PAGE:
According to the Oxford University Press, burnout is the physical or mental collapse caused by overwork or stress.
Burnout often creeps into our lives, a little at a time. One symptom on top of another and the next thing you know, you’re using words like “overwhelmed”, “exhausted”, and “burnt out” to describe how you feel.
There may also be a hidden societal issue at play; this has to do with your line of work. It is well known that social workers, nursing assistants and nonprofit managers are overworked and underpaid—and burn out as a result.
Many people think that because advisors (traders, CPAs, financial executives, etc.) earn an excellent living, they shouldn’t get burned out, overwhelmed, or continually frustrated. We all know there is no truth to this belief, but the thought may keep you from even considering burnout as a cause for your distress.
Here’s what I learned from being there and getting back (a few times).
1) As long as you help other people live better lives—and worry about the people you help—it’s possible you’ll find yourself feeling tired, and then may move to frustrated, overwhelmed, burnt out and possibly end up depressed.
2) The amount of money you make has -0- to do with these feelings.
3) If you don’t set boundaries, have a plan, and get help in your business, you may find yourself burned out.
4) Often, the only people who will know you’re burnt out are the people who love you. Listen to them.
5) Some of us love what we do so much we can do it 24-7. For me, that means I have to SCHEDULE fun, plan time to spend with family and friends, block out free days. This also means making sure I get enough sleep and eat healthy meals.
6) Creating systems, where they are needed, is a very helpful thing to do.
7) Know yourself and take care of yourself however is best for you.
I’m not a therapist (I’m a coach), but my own experience is that left unchecked, burnout often leads to depression. In fact, many of the “signs” below are also signs of depression and anxiety.
Learn the signs of burnout and catch it in its tracks. If you have an inkling that you’re depressed, please go directly to a doctor or therapist. There is hope and many different forms of help for those of us who deal with or live with depression.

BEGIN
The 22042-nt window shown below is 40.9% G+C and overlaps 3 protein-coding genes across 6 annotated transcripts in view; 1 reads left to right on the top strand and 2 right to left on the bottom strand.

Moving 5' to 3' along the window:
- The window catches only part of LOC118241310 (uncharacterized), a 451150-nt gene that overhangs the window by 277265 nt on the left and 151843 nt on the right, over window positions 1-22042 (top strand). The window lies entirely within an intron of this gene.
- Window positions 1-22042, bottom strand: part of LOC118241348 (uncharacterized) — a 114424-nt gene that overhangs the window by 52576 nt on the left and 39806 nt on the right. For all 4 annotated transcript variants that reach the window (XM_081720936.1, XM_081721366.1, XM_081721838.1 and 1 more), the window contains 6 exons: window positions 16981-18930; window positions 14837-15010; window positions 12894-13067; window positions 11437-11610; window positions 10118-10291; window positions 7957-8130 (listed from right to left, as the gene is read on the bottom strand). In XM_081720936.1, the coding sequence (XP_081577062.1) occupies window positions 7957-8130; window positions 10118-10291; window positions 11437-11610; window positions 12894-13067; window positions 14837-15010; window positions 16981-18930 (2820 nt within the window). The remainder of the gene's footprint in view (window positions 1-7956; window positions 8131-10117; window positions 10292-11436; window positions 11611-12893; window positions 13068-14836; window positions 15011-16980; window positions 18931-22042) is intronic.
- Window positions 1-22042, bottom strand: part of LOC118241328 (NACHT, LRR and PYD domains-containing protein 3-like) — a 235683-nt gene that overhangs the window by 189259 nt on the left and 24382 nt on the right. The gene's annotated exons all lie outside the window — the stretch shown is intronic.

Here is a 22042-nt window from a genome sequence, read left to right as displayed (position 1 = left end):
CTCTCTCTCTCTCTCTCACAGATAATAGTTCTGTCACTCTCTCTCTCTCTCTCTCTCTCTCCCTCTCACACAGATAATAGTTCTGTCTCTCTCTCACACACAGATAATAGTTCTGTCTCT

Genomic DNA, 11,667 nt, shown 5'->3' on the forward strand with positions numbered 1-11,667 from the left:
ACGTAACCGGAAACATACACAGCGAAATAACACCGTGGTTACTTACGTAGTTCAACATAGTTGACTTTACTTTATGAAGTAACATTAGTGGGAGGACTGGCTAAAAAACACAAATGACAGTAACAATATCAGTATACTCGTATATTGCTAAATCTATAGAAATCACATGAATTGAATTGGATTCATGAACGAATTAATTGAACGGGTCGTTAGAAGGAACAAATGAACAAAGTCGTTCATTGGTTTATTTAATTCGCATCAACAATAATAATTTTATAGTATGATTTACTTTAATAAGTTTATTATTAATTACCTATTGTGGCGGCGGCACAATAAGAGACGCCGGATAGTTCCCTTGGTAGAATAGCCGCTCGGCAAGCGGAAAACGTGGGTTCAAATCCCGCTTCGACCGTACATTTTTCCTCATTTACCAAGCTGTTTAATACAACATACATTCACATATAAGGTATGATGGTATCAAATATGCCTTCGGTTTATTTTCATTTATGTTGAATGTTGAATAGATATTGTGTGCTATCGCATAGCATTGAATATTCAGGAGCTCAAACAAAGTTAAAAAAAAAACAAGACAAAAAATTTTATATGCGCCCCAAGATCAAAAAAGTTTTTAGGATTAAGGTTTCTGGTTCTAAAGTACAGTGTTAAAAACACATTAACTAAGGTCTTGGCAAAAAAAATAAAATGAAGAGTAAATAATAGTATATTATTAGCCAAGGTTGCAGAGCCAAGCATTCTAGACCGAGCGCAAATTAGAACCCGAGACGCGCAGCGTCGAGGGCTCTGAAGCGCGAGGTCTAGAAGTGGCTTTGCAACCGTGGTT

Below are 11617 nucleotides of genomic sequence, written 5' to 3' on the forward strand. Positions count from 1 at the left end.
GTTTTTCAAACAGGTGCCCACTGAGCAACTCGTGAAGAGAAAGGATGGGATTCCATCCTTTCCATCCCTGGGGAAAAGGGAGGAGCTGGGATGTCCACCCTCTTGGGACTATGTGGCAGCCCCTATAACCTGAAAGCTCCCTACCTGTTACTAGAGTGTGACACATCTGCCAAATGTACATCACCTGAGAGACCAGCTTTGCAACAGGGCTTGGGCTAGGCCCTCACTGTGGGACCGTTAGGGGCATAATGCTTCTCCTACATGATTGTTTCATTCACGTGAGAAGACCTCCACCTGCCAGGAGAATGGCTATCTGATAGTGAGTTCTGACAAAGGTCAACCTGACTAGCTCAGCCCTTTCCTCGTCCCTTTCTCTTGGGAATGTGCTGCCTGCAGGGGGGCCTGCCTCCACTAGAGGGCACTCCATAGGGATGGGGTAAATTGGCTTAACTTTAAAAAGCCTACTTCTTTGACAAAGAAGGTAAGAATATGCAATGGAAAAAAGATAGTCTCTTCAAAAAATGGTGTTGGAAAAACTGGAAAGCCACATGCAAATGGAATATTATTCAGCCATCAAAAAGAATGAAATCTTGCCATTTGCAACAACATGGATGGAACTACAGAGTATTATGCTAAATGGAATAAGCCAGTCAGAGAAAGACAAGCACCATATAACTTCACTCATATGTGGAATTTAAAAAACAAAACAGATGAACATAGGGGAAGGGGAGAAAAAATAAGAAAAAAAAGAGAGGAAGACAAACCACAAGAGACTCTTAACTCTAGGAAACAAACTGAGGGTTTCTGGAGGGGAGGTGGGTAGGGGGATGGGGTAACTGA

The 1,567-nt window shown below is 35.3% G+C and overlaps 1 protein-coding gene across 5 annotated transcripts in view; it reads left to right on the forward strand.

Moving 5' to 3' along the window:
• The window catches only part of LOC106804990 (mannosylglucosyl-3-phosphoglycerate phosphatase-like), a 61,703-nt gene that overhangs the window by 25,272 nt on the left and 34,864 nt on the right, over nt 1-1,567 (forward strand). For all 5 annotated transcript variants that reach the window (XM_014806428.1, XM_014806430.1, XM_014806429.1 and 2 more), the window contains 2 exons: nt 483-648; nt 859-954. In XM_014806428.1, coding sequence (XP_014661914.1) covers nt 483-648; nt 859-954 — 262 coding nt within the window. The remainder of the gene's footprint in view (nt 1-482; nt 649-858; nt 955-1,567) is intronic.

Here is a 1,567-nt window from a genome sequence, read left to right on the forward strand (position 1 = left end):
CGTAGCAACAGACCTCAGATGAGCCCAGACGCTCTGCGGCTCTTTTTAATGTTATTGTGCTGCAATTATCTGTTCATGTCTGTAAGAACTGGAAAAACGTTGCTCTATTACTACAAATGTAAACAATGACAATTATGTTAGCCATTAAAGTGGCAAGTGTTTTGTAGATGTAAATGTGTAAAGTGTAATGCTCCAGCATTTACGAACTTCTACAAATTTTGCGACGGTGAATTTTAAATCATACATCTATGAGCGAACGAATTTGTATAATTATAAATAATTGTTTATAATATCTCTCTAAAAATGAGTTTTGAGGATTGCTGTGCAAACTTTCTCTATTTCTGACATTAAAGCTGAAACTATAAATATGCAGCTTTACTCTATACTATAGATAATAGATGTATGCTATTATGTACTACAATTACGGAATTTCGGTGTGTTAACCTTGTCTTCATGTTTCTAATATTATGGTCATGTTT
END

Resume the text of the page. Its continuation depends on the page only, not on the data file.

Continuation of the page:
1. Low motivation energy, even for things that used to get you excited.
2. High level of stress or anxiety.
3. Lost feeling of enjoyment from people, places and things you used to enjoy.
4. Lack of engagement in life.
5. You’re a lifelong learner who can’t remember the last time you learned something new.
6. You describe yourself as a workaholic.
7. You don’t remember the last time you spent a day playing.
8. You’re questioning being part of the profession you used to love.
9. Irritation, impatience, resentment or anger are often near the surface.
10. Not getting enough sleep or changes in sleep patterns.
11. No time or little time for yourself, friends, and family.
12. You’re always in a hurry because your time is very limited.
13. You hate walking into your office.
14. Difficulty concentrating or having fuzzy thinking.
15. You’ve taken on new habits that you know are unhealthy.
16. Energy drinks and caffeine have become your best friends.
17. Not feeling good about things you used to feel good about.
18. Can’t remember the last time you went out to eat dinner.
19. You always have too much to do.
20. You’re moody and have become cynical.
21. You don’t have a life after work.
22. You’re sick a lot.
23. You neglect preventative health maintenance.
24. You’ve turned green!
25. Constantly changing your mind or aren’t able to make decisions that stick.
26. Self-criticism has run rampant.
27. You’ve had a major weight loss or gain.
28. Feeling helpless, often, for no reason.
29. You’re working longer and longer, never catch up and feel guilty about it.
30. You eat by yourself, always eating at your desk or on the sofa.
31. You’ve isolated yourself.
32. Your place often looks like a disaster area and you haven’t had guest over in months (or years).
I am luckier than most. Because I graduated from Coach U, I have tons of resources, tools, and assessments that help me have a great life AND a great business. My clients use many of those assessments. Based on their needs, I’ve created additional assessments and checklists that help them simplify business, advise more, and live better.
(c) 2016 Elevating Your Business